Last time I used the IC ( Immersion Chiller ) it was for a stovetop beer in a 5 gallon kettle. I tried to rack the wort from the kettle using a sanitized auto-siphon because I don’t have a valve and didn’t want to pour it.

The tip of the auto-siphon clogged up with hops debris quite quickly. I left a lot of wort behind and wished I’d had a valve. I noted a lot of goey cold break in the bottom of the kettle.

Thoughts on that?

I think I’m going to shop a pond pump from the hardware store. This should work right?

[quote=“Glug Master”][quote=“PortageMIBrewer”]I’ve thought about setting up a submersible pump in a large cooler full of ice water and pumping that through the CFC[/quote]I do that with my IC. I use tap water to get it down to ~80° then hook up my IC to a cheap pond pump in ice water to bring it down the rest of the way, it takes about 45 minutes to get from boiling to 50°

Here’s the pump I bought:

http://www.aquariumguys.com/rainbow3.html
[/quote]

Blew right past your post before making mine. This sounds like a decent way to go.
Thanks!

Generally “pond pumps” do not have enough power for the resistance of some of the coils we use and the problem is that those low power pumps really limit the versatility. Get at least a 1/3HP and around 3000gph rating no matter what the label on the box calls the pump. You can always slow the flow of a powerful pump but not get extra flow from smaller ones. Expect to spend $40-50.

I went through 3 pumps before settling on a 1/2Hp and would double that if I had to buy a new one in the future. I still keep the typical pond pump in the bottom of my tool box to show folks what not to buy :slight_smile:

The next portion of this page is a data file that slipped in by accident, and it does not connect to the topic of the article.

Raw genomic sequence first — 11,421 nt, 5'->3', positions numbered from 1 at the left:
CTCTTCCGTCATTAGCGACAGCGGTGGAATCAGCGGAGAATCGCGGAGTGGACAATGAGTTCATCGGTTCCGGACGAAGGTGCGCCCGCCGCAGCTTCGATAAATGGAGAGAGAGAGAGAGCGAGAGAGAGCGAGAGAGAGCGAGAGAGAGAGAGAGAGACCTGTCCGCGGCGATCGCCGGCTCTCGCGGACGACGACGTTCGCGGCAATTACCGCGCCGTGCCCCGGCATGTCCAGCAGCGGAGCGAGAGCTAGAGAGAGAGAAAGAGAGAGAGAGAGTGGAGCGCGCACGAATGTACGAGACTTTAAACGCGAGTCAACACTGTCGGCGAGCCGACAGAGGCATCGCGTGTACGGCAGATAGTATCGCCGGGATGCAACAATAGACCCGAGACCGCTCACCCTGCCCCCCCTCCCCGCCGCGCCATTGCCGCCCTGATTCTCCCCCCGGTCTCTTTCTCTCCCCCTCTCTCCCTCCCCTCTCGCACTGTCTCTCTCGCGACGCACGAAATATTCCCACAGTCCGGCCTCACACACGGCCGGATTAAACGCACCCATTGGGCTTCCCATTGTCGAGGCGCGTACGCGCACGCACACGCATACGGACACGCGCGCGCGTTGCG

Some places I’ve found them are Harbor Freight, Northern Tool, etc. You don’t need an expensive model as you are pumping clean ice water and not using this non-stop.

Excellent - thanks!

The carboy in the bucket of ice water is very simple, very fast, and very effective. If you get the wort too cold it’s easy to warm up, if not cold enough, put it back in. I don’t brew lagers, but if I did, this is how I would chill the wort for the last 15 degrees.

+1. I bought a cheap utility pump awhile ago at menards for $40.00. It does the job much better than the “pond pumps” which just don’t get it done.

SE michigan, 5.5 gal of 100% munich,
The groundwater here was coming out last weekend @ 43*,
I was hoping to get 46* with my 25’, settled for 48* @ 30 minutes.
That’s a reasonable time to get to pitch temp isn’t it?

[quote=“Scott Miller”]SE michigan, 5.5 gal of 100% munich,
The groundwater here was coming out last weekend @ 43*,
I was hoping to get 46* with my 25’, settled for 48* @ 30 minutes.
That’s a reasonable time to get to pitch temp isn’t it?[/quote]

Oh no, that’s WAY too slow! :lol:

[quote=“Loopie Beer”][quote=“Scott Miller”]SE michigan, 5.5 gal of 100% munich,
The groundwater here was coming out last weekend @ 43*,